Thursday, August 15, 2013

The Best All-in-One PCs

OK, all-in-one PCs may not be the most popular tech items out there today, but there is still a market, and there are some pretty nice product offerings too. This article and table of the best 10 (in the author's opinion) product offerings comes from today. Of interest to me is that he includes offerings from Apple under the umbrella term PCs.

"The all-in-one desktop PC is an interesting beast. It has gone from being the only game in town (think Commodore Pet/Apple III/TRS-80) to a tiny niche (the original Apple iMac) in a sea of tower PCs, to today, where the All-in-One PC is replacing the tower PC as the form factor you picture in your head when you hear the phrase "desktop computer.""

Wednesday, August 14, 2013

GMail a little too open? Google says users should have no ‘expectation of privacy’

I found a link to this article today on The link below to protecting electronic communications has lots of detailed information on how to proceed if you want to do something about this, but it gets pretty technical very quickly.

"In a recent court filing, Google admitted what privacy researchers have warned for years: Users of the service have “no expectation of privacy,” likening itself to a secretary who screens a bosses snail mail. Here’s what you can do to change that.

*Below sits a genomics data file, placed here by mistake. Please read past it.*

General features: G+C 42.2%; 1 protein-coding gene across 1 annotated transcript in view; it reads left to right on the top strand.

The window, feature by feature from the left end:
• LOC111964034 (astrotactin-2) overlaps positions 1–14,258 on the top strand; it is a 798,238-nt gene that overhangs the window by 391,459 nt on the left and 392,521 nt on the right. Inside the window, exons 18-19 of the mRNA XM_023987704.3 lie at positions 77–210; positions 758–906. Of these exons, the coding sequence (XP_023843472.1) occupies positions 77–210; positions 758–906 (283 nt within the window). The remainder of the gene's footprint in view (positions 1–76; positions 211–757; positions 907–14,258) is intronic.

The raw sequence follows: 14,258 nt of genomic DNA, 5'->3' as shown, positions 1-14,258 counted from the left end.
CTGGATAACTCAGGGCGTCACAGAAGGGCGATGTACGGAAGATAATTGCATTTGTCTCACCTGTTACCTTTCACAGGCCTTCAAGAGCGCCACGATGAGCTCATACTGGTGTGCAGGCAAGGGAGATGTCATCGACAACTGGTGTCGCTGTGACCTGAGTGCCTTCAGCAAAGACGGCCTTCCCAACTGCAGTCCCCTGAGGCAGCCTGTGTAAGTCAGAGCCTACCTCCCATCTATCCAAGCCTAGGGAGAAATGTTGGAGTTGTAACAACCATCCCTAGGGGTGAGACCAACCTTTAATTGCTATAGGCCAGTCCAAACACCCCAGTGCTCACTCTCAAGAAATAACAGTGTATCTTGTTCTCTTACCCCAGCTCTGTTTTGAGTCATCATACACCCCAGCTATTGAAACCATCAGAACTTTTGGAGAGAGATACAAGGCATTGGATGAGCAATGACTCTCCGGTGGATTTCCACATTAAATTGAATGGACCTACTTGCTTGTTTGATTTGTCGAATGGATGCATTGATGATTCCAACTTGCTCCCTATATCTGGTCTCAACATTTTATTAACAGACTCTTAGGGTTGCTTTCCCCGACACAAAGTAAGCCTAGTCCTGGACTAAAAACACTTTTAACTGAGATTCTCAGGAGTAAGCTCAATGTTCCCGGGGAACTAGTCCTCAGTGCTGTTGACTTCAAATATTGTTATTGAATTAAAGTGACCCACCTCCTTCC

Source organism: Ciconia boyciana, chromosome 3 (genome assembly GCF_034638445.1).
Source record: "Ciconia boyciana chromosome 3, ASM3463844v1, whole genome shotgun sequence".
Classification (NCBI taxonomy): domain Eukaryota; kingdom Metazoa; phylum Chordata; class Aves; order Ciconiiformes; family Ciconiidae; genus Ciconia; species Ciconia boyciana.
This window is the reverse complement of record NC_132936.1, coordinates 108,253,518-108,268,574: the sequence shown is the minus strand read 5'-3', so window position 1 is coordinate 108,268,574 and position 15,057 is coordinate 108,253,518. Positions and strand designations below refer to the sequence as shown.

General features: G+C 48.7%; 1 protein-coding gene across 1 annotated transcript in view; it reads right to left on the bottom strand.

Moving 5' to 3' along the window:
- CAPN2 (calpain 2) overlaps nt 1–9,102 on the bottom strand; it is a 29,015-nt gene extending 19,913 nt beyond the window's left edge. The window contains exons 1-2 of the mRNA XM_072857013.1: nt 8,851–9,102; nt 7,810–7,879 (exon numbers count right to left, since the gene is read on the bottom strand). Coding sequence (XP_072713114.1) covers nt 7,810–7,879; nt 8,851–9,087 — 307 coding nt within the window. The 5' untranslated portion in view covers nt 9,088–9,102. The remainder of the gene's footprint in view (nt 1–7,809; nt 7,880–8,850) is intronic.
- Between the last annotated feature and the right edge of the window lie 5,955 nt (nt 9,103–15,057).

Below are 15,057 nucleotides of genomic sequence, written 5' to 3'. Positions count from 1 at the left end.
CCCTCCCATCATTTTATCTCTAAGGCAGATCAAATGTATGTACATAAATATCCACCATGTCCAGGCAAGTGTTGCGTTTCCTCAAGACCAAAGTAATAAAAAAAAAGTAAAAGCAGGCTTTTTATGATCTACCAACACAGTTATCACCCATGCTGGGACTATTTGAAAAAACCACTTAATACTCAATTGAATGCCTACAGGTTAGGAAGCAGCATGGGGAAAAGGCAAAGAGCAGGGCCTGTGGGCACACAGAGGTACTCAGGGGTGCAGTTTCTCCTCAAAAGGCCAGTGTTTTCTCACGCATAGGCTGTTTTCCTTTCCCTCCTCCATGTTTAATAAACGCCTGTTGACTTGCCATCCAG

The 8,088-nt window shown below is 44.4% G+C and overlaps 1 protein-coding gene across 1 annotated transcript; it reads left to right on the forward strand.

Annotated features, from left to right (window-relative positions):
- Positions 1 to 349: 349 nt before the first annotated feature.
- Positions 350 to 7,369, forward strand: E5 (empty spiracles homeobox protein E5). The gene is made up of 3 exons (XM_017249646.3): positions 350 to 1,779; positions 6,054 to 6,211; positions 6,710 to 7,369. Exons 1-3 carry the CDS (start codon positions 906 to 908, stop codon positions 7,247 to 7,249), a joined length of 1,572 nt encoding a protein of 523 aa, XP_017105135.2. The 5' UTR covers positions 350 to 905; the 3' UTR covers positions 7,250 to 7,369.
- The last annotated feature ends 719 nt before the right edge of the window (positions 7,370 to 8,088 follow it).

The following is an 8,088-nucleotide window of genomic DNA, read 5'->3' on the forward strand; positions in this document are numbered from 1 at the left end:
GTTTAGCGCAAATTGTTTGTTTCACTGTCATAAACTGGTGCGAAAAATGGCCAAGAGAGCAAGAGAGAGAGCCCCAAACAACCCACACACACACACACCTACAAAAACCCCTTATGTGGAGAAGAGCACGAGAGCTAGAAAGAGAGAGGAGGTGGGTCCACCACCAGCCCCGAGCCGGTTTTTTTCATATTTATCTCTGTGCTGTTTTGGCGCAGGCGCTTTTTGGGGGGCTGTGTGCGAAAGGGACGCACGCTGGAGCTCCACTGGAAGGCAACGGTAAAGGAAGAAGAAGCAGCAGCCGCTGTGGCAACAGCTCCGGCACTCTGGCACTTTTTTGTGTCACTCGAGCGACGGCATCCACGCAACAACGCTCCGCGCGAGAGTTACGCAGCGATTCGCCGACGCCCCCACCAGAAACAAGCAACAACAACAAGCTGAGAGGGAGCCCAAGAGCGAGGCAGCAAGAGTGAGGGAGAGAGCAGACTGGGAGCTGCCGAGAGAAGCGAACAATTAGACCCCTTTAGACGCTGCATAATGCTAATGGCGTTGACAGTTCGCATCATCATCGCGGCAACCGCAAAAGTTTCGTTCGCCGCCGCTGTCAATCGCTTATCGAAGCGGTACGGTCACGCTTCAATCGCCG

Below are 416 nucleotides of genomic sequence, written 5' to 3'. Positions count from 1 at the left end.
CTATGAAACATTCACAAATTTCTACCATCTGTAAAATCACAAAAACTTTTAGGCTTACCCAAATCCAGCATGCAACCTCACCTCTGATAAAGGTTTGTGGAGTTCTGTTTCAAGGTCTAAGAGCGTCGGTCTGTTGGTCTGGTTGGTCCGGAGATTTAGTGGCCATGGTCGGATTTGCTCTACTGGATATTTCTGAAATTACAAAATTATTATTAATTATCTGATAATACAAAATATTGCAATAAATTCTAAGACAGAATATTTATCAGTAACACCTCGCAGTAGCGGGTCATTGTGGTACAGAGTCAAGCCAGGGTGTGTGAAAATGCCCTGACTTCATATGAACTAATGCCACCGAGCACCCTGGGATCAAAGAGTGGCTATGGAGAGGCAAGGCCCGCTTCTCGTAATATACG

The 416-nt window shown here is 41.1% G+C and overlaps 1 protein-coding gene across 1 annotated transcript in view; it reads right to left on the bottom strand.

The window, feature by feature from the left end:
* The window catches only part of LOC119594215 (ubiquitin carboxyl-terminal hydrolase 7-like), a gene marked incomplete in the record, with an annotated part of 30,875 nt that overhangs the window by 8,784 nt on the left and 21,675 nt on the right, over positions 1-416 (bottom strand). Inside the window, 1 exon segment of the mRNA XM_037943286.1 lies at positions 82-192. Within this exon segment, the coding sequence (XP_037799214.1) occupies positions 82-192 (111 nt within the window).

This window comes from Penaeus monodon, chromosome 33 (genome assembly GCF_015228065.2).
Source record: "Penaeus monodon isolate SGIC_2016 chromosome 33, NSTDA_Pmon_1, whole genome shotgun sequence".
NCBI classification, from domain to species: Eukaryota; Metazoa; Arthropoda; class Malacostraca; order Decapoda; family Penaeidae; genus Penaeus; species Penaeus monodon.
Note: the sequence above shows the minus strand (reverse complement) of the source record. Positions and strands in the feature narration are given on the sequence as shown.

As RT reported, the assertion was made in response to a class-action suit regarding how the company scans users’ emails for advertising purposes, such as offering up vacation destinations when it can tell you’ve got time off coming up.

But while the group that publicized the statement, Consumer Watchdog, claims that it’s a sign that Google does not respect users’ privacy, the problem goes deeper: The concept of third-party, private hosted email is almost fundamentally flawed, particularly now that it has come to light that court orders can secretly get access to corporate servers while preventing user notification.

Email was already deeply flawed since much of it is transmitted unencrypted between servers unless a user adds on an extra level of encryption such as PGP or GPG, and even then leaks of e-mail metadata are common.

Fortunately, Micah Lee of the Freedom of the Press Foundation and the Electronic Frontier Foundation has put together a good, relatively comprehensive guide on protecting electronic communications, and the better news is that much of what you need to do is not that hard, and is getting easier. And that means that, no matter what GMail or any other corporation, government, or hacker wants, you have major control in keeping your privacy protected.

“But even with direct access to all the data traveling at the speed of light through the Internet’s backbone fiber-optic cables, even with cooperation of the major United States tech companies (which are extremely difficult for people to boycott), the largest, most powerful, and best funded surveillance apparatus that humanity has ever seen cannot defeat mathematics.”"


Tuesday, August 13, 2013

No, your data isn't secure in the cloud


While online data storage services claim your data is encrypted, there are no guarantees. And with government surveillance programs crawling the web for metadata and email, there's little doubt online privacy can exist without strong safeguards.